# Thread: How to generate this?

1. ## How to generate this?

Given Euclidean geometry, how to generate for any pair of distinct points $\displaystyle x$ and $\displaystyle y$, for any factor $\displaystyle 0 \leq \lambda \leq 1$, two halfplanes $\displaystyle X$ and $\displaystyle Y$, where $\displaystyle X$ consists of all points $\displaystyle v$ with $\displaystyle \lambda d(v,x) < (1 - \lambda) d(v,y)$? In the simple case where $\displaystyle \lambda = 1 - \lambda = .5$, it's easy. You just draw a line through $\displaystyle x$ and $\displaystyle y$, half it and draw the perpendicular line through the center of the line. But how do you do it otherwise?

2. Originally Posted by Richard
Given Euclidean geometry, how to generate for any pair of distinct points $\displaystyle x$ and $\displaystyle y$, for any factor $\displaystyle 0 \leq \lambda \leq 1$, two halfplanes $\displaystyle X$ and $\displaystyle Y$, where $\displaystyle X$ consists of all points $\displaystyle v$ with $\displaystyle \lambda d(v,x) < (1 - \lambda) d(v,y)$? In the simple case where $\displaystyle \lambda = 1 - \lambda = .5$, it's easy. You just draw a line through $\displaystyle x$ and $\displaystyle y$, half it and draw the perpendicular line through the center of the line. But how do you do it otherwise?
If $\displaystyle \lambda\ne1/2$, the regions $\displaystyle X$ and $\displaystyle Y$ will not be half-planes, but the interior and exterior of a circle.

First, you have to locate two points $\displaystyle s$ and $\displaystyle t$ on the line joining $\displaystyle x$ and $\displaystyle y$, so that $\displaystyle \lambda d(s,x) = (1 - \lambda) d(s,y)$ and $\displaystyle \lambda d(t,x) = (1 - \lambda) d(t,y)$. One of these points, $\displaystyle s$, will be on the line segment between $\displaystyle x$ and $\displaystyle y$, dividing it in the ratio $\displaystyle 1 - \lambda$ to $\displaystyle \lambda$. The other point, $\displaystyle t$, will be on the far side of $\displaystyle y$ (if $\displaystyle \lambda<1/2$), and on the far side of $\displaystyle x$ (if $\displaystyle \lambda>1/2$).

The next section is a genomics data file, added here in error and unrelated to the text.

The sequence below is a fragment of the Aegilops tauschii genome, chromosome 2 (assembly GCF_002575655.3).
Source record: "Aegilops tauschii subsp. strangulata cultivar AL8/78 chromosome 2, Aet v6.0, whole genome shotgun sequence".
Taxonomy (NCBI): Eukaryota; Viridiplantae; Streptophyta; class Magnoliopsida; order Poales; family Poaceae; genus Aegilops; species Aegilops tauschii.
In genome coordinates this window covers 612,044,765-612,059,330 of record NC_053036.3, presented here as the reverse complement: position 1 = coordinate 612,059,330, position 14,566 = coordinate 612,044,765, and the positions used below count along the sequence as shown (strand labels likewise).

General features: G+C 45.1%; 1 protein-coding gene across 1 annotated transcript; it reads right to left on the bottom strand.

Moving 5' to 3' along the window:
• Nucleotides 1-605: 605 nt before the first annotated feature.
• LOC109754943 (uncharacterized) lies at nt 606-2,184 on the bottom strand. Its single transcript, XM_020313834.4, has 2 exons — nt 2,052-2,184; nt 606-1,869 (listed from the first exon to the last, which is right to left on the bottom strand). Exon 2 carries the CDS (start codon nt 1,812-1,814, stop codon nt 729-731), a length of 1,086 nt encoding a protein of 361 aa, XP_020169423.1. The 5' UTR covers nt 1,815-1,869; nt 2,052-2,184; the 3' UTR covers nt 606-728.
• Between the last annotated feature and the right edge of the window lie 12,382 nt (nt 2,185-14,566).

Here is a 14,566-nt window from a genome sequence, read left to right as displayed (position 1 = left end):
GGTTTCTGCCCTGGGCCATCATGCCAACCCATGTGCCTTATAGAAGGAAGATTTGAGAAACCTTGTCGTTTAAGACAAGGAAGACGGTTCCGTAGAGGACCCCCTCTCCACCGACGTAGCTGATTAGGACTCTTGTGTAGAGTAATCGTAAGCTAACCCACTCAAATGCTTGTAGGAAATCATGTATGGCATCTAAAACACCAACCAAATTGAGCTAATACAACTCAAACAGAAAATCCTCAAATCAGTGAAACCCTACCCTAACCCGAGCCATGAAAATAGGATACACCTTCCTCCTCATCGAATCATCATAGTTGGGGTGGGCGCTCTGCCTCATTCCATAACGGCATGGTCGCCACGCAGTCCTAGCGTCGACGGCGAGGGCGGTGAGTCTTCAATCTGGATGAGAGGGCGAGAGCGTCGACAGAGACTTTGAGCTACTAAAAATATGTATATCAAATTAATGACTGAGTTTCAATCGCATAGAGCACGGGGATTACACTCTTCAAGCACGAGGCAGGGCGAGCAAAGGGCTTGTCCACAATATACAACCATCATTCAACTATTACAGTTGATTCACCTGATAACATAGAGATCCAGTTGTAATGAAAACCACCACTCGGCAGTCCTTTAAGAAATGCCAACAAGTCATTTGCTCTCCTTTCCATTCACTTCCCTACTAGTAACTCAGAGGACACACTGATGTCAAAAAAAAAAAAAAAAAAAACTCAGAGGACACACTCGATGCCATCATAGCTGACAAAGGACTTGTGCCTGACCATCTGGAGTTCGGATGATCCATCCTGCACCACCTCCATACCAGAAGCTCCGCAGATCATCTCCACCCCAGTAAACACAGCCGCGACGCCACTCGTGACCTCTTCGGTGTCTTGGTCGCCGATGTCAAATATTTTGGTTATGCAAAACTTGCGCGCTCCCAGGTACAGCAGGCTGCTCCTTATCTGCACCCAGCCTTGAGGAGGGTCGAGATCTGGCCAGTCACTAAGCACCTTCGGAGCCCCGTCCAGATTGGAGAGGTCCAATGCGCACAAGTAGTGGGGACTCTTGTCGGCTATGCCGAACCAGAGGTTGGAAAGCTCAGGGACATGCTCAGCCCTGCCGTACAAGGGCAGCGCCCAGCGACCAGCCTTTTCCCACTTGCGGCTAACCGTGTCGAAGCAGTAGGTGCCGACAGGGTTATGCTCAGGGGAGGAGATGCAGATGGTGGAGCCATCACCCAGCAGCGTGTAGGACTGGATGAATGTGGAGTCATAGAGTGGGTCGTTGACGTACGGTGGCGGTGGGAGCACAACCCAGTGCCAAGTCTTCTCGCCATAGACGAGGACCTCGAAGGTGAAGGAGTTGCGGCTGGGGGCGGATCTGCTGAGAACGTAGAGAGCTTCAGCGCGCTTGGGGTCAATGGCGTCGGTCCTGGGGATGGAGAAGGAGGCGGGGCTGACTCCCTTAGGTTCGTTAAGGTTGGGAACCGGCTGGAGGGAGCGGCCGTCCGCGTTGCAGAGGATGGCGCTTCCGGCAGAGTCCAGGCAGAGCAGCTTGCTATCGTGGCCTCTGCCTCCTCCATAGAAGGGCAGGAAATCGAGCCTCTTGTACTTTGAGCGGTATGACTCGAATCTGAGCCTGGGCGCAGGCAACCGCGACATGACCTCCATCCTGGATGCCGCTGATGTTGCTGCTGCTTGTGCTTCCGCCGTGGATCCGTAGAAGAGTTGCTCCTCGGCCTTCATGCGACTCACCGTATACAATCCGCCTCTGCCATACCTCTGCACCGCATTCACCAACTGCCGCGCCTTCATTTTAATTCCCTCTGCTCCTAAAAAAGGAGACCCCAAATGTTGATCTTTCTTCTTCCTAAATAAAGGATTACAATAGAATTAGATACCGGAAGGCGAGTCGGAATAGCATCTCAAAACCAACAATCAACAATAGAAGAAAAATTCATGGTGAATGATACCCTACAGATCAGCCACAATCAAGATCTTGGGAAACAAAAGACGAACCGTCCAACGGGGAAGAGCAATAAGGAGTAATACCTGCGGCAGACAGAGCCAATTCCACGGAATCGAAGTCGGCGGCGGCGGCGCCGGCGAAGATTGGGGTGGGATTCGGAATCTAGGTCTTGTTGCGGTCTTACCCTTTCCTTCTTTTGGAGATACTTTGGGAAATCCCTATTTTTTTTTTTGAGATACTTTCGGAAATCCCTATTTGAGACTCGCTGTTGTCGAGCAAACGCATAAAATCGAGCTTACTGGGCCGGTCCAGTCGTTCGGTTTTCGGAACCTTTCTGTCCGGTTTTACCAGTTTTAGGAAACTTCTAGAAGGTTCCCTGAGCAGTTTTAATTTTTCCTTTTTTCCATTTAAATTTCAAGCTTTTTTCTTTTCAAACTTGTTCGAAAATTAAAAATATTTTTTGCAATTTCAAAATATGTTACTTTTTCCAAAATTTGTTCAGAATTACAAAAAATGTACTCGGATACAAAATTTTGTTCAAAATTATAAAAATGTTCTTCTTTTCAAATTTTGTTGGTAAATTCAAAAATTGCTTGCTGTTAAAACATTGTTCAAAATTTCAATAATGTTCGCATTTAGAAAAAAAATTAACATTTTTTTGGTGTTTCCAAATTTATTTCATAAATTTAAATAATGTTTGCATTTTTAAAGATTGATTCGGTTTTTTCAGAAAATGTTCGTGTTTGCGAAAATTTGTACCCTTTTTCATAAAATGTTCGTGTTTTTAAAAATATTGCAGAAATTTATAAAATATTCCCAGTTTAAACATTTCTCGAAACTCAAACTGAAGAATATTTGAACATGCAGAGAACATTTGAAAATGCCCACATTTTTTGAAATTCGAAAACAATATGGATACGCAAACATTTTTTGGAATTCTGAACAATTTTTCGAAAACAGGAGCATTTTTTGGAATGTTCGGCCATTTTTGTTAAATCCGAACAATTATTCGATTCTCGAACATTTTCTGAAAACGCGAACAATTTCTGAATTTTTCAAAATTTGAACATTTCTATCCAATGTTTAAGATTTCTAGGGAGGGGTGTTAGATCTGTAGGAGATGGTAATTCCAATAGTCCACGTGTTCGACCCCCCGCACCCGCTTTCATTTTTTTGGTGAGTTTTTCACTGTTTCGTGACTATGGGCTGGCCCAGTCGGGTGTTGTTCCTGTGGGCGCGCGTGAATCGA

Next, construct a circle for which the line segment from $\displaystyle s$ to $\displaystyle t$ is a diameter. If $\displaystyle \lambda<1/2$ then $\displaystyle X$ will be the region outside this circle. If $\displaystyle \lambda>1/2$ then it will be the region inside the circle.

3. ## How to generate this---question of understanding

Thank you for this reply to my threat. I am quite puzzled now. For, if I'm not wrong, on Euclidean metric with n dimensions, $\displaystyle \lambda d(v,x) = (1 - \lambda) d(v,y)$ just in case $\displaystyle \Sigma_{1 \leq i \leq n} (\lambda v)^2 - (\lambda x)^2 = \Sigma_{1 \leq i \leq n} ((1 - \lambda)v)^2 - ((1 - \lambda)y)^2$. But the latter equation rewrites to a quadratic equation of the form: $\displaystyle \Sigma_{1 \leq i \leq n} (2\lambda - 1) x^2\ +\ ax\ +\ k = 0$, which does not define a circle, if I am not wrong. It would be great if you could help me out of my state of puzzlement.

4. Originally Posted by Richard
Thank you for this reply to my threat. I am quite puzzled now. For, if I'm not wrong, on Euclidean metric with n dimensions, $\displaystyle \lambda d(v,x) = (1 - \lambda) d(v,y)$ just in case $\displaystyle \Sigma_{1 \leq i \leq n} (\lambda v)^2 - (\lambda x)^2 = \Sigma_{1 \leq i \leq n} ((1 - \lambda)v)^2 - ((1 - \lambda)y)^2$. But the latter equation rewrites to a quadratic equation of the form: $\displaystyle \Sigma_{1 \leq i \leq n} (2\lambda - 1) x^2\ +\ ax\ +\ k = 0$, which does not define a circle, if I am not wrong. It would be great if you could help me out of my state of puzzlement.
I was thinking in terms of two-dimensional space when I wrote that reply. In n dimensions it will be an n-sphere. The equation you give is essentially correct. If $\displaystyle x = (x_1,x_2,\ldots,x_n)$ then the equation is $\displaystyle \textstyle\sum_{1 \leqslant i \leqslant n} (2\lambda - 1) x_i^2 + a_ix_i + k = 0$. Write this as $\displaystyle \textstyle\sum_{1 \leqslant i \leqslant n} \bigl (x_i + \tfrac{a_i}{2(2\lambda - 1)}\bigr)^2 = \text{const.}$ to see that it is indeed the equation of a sphere.